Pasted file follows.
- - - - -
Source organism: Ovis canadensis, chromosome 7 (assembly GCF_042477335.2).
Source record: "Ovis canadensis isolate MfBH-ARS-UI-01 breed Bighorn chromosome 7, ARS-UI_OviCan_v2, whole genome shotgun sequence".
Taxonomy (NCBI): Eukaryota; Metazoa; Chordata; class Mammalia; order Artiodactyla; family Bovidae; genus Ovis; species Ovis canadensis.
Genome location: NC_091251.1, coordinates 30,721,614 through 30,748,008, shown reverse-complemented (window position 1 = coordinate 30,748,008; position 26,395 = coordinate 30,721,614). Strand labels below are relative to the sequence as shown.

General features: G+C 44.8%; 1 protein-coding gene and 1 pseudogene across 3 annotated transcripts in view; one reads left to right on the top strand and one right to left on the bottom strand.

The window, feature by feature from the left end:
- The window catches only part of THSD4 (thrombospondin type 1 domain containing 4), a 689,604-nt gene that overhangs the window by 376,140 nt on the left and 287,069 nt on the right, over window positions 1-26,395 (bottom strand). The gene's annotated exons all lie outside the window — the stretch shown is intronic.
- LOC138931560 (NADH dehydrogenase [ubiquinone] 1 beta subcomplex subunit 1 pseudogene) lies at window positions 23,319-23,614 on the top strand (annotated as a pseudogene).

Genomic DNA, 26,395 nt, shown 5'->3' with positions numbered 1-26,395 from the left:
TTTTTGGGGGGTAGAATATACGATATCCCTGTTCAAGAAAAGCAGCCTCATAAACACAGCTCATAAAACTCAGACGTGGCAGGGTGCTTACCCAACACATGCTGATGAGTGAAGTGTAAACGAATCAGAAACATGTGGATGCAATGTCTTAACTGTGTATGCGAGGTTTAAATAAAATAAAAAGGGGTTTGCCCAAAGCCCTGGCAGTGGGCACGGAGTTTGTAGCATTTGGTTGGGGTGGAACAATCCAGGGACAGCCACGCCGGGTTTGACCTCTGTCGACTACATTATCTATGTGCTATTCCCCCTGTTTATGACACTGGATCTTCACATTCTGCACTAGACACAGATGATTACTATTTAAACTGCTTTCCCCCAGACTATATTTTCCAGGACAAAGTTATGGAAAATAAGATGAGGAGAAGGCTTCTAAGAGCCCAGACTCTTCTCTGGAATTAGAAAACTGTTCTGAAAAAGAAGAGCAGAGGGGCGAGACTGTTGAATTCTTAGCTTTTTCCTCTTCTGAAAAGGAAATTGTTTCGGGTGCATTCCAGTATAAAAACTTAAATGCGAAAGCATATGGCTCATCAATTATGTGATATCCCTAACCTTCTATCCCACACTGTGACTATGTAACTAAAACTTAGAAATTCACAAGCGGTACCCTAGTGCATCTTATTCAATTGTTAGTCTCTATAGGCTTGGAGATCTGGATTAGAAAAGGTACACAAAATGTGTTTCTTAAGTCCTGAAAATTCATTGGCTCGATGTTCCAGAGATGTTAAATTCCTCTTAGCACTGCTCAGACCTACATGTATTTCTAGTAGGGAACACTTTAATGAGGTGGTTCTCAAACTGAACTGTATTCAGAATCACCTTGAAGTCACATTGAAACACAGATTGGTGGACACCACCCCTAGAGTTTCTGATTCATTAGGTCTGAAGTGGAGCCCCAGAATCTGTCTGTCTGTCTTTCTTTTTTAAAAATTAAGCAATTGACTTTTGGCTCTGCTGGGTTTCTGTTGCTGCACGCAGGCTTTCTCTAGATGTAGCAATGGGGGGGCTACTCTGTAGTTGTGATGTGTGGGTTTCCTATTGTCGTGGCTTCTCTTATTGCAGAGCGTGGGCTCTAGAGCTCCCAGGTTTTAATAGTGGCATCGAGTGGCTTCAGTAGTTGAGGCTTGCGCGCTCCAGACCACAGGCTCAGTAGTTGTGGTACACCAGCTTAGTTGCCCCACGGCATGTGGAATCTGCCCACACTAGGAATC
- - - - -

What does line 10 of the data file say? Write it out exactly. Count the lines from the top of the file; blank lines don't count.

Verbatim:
TTTTTGGGGGGTAGAATATACGATATCCCTGTTCAAGAAAAGCAGCCTCATAAACACAGCTCATAAAACTCAGACGTGGCAGGGTGCTTACCCAACACATGCTGATGAGTGAAGTGTAAACGAATCAGAAACATGTGGATGCAATGTCTTAACTGTGTATGCGAGGTTTAAATAAAATAAAAAGGGGTTTGCCCAAAGCCCTGGCAGTGGGCACGGAGTTTGTAGCATTTGGTTGGGGTGGAACAATCCAGGGACAGCCACGCCGGGTTTGACCTCTGTCGACTACATTATCTATGTGCTATTCCCCCTGTTTATGACACTGGATCTTCACATTCTGCACTAGACACAGATGATTACTATTTAAACTGCTTTCCCCCAGACTATATTTTCCAGGACAAAGTTATGGAAAATAAGATGAGGAGAAGGCTTCTAAGAGCCCAGACTCTTCTCTGGAATTAGAAAACTGTTCTGAAAAAGAAGAGCAGAGGGGCGAGACTGTTGAATTCTTAGCTTTTTCCTCTTCTGAAAAGGAAATTGTTTCGGGTGCATTCCAGTATAAAAACTTAAATGCGAAAGCATATGGCTCATCAATTATGTGATATCCCTAACCTTCTATCCCACACTGTGACTATGTAACTAAAACTTAGAAATTCACAAGCGGTACCCTAGTGCATCTTATTCAATTGTTAGTCTCTATAGGCTTGGAGATCTGGATTAGAAAAGGTACACAAAATGTGTTTCTTAAGTCCTGAAAATTCATTGGCTCGATGTTCCAGAGATGTTAAATTCCTCTTAGCACTGCTCAGACCTACATGTATTTCTAGTAGGGAACACTTTAATGAGGTGGTTCTCAAACTGAACTGTATTCAGAATCACCTTGAAGTCACATTGAAACACAGATTGGTGGACACCACCCCTAGAGTTTCTGATTCATTAGGTCTGAAGTGGAGCCCCAGAATCTGTCTGTCTGTCTTTCTTTTTTAAAAATTAAGCAATTGACTTTTGGCTCTGCTGGGTTTCTGTTGCTGCACGCAGGCTTTCTCTAGATGTAGCAATGGGGGGGCTACTCTGTAGTTGTGATGTGTGGGTTTCCTATTGTCGTGGCTTCTCTTATTGCAGAGCGTGGGCTCTAGAGCTCCCAGGTTTTAATAGTGGCATCGAGTGGCTTCAGTAGTTGAGGCTTGCGCGCTCCAGACCACAGGCTCAGTAGTTGTGGTACACCAGCTTAGTTGCCCCACGGCATGTGGAATCTGCCCACACTAGGAATC